The eighth installment in a roundtable discussion between Ta-Nehisi Coates, A.O. Scott, Kate Masur, and Tony Horwitz about history and Steven Spielberg's movie
I saw Lincoln for the third time on Tuesday, this time with a group of terrific Northwestern undergraduates. Each time, new aspects have come to light for me; on Tuesday I was thinking about the domestic side of the movie and the themes of death and mourning that Spielberg focused on in a recent speech. Few films are so multifaceted and well-conceived. It's damn good, as Ta-Nehisi says, but it's also got some problems.
Yesterday, Tony (A.O.) Scott wrote that "the American movie industry continues to chase after a unified audience, which means airbrushing real conflict in favor of false harmony." Certain kinds of "real conflict," of course, have always been completely fine to show on screen. Take Birth of a Nation. In his quest for a unified (white) audience, D. W. Griffith had no problem showing the white supremacist Ku Klux Klan violently assaulting and disfranchising African Americans and thus redeeming the South and giving new life to the nation. The film portrayed real conflict to convey a message that white audiences of that era were glad to hear: Racist violence was justified and Jim Crow was natural and necessary.
It's not so much that Hollywood history films avoid conflict; it's that they tend to avoid the kinds of conflict that might make their imagined audiences uncomfortable. That's probably why historians of slavery and emancipation find Spielberg's Lincoln a bit frustrating. It's frustrating to see the violence of slavery represented only by photos; to meet an "airbrushed" Lincoln who seems never to have supported colonization or been swayed by abolitionists (as Tony Horwitz mentioned); and to see docile, patient black characters instead of multifaceted ones who would have challenged audiences' assumptions about how African Americans contributed to slavery's abolition.
In this context, I suppose it also shouldn't be surprising that the film helps audiences feel good about how Lincoln would have managed the peace—rather than uneasy about where all the strife over slavery and race might lead. When Thaddeus Stevens and Lincoln meet in the cellar of the White House to talk about cooperating on the 13th Amendment, for example, Stevens says that after the war, land owned by ex-Confederates should be divided into small tracts to be settled by a free people. Lincoln says "the people" will not support that. Stevens says "I shit on the people!" He represents them in Congress, he says, but he doesn't care what they think. On the one hand, this scene alludes to the reality that northerners probably wouldn't have favored confiscation of Confederates' land. On the other, by making Stevens look like a dangerous extremist and an autocrat, the film reiterates the interpretation of Reconstruction offered up by Birth of a Nation and the now-discredited "Dunning school" of academic scholarship. According to that interpretation, it was the radical Republicans who posed a threat to the peace—not the recalcitrant white South—and had Lincoln lived, we would have avoided all the ugliness of Reconstruction.
Later scenes in Lincoln affirm that fantasy. Lincoln rides past bodies of Confederate and Union soldiers mingled together on the Petersburg battlefield. He is moved by what Tony Scott earlier called "the terrible tragedy that pitted brother against brother" and immediately afterward tells Grant to go easy on the Confederates. As Lincoln departs for home, Grant tells him he must now lead the nation into peace. We all know that Lincoln won't make it, so we mourn for him and all that we imagine he would have done to avert the bloodbath of the postwar period. Then comes the assassination and the Second Inaugural.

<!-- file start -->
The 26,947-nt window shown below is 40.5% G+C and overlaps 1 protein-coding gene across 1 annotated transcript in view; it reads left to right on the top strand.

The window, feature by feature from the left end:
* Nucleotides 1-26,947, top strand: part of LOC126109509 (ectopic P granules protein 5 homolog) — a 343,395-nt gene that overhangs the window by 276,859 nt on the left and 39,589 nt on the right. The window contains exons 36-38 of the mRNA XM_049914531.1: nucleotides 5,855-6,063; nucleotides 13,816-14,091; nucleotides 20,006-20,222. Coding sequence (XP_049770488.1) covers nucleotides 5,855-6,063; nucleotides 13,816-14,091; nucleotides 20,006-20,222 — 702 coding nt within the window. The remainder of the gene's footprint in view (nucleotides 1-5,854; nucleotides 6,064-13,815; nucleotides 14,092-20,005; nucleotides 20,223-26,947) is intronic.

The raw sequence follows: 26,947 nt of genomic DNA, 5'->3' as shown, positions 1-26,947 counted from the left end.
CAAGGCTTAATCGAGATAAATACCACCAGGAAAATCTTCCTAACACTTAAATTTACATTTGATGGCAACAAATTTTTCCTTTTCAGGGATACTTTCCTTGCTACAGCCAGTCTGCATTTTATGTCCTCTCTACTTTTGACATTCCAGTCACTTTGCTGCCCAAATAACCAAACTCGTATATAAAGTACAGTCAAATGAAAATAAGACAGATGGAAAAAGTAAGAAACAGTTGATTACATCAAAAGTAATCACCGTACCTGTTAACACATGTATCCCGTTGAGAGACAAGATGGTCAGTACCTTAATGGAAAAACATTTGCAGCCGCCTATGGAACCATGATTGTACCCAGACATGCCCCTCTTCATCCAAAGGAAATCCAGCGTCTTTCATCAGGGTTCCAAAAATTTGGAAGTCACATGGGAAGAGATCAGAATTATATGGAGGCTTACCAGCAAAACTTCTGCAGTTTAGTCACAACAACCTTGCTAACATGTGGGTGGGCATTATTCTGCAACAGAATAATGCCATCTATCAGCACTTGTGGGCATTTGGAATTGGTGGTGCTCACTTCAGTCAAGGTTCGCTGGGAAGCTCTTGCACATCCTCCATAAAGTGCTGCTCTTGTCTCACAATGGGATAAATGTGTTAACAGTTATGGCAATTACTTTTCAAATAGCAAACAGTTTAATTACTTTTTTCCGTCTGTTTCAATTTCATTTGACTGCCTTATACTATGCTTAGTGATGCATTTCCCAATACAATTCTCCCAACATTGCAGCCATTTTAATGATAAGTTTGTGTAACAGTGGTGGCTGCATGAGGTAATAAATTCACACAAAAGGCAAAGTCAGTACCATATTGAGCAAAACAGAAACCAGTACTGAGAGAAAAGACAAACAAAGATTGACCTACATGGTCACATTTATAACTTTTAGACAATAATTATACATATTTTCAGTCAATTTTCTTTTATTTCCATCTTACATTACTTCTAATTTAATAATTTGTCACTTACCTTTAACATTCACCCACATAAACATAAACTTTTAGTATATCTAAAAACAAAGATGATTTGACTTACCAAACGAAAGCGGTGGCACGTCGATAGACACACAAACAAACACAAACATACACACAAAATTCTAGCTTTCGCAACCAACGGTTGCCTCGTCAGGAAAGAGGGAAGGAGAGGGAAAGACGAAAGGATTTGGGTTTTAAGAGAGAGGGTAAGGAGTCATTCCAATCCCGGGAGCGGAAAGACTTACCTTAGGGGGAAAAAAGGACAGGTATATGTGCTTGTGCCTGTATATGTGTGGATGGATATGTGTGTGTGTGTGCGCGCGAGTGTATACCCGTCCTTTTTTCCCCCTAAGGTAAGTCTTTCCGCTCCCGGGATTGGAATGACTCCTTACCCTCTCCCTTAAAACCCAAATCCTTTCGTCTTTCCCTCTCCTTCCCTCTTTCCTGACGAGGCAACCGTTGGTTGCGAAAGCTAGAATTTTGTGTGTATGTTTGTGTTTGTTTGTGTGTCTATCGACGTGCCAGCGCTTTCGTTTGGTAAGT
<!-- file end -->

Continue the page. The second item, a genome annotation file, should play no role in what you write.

As historian Nina Silber put it: "As the movie ends, we are presented with a nation ready to live under Lincoln's charitable and malice-free directive."
The real history of the months after Appomattox contradicts this "reconciliationist" narrative. White southerners' continuing malice became clear in 1865 and early 1866, well before "radical Reconstruction" began. As President Andrew Johnson generously pardoned all but the highest-ranking ex-Confederates, white southerners in the states rejected the 13th Amendment, passed state-based "black codes" that sought to restore slavery in all but name, and elected ex-Confederates to state and federal offices. It wasn't the federal government's unbending stance toward the white South that brought forth a reign of terror; it was white southerners' own refusal to come to terms with black freedom.
Tony Scott argues that we can't really expect Hollywood to offer informed interpretations of history or deal with tough issues, especially race. Ta-Nehisi holds out hope that Lincoln may be the beginning of something new. Regardless, it seems clear that historians need to keep telling the hard stories to anyone who will listen. It's not so much that historical films tend to be inaccurate. It's that they tend to be inaccurate in particular ways—in ways that reinforce comforting myths and tamp down pain, guilt, and ambiguity.
In a short work of literary criticism called Playing in the Dark, Toni Morrison considered the black characters who populate canonical American fiction, usually at its margins. She argued that African American characters in the work of Twain, Hemingway, Cather ,and others reveal not just how authors imagined African Americans, but also how they imagined themselves and American culture writ large. "The fabrication of an Africanist persona," she wrote, "is reflexive; an extraordinary meditation on the self; a powerful exploration of the fears and desires that reside in the writerly conscious." I've been interested in reading Lincoln and its reception the same way: It's a story about Lincoln and—from the margins—a story about our collective fantasies of race, power, and reconciliation.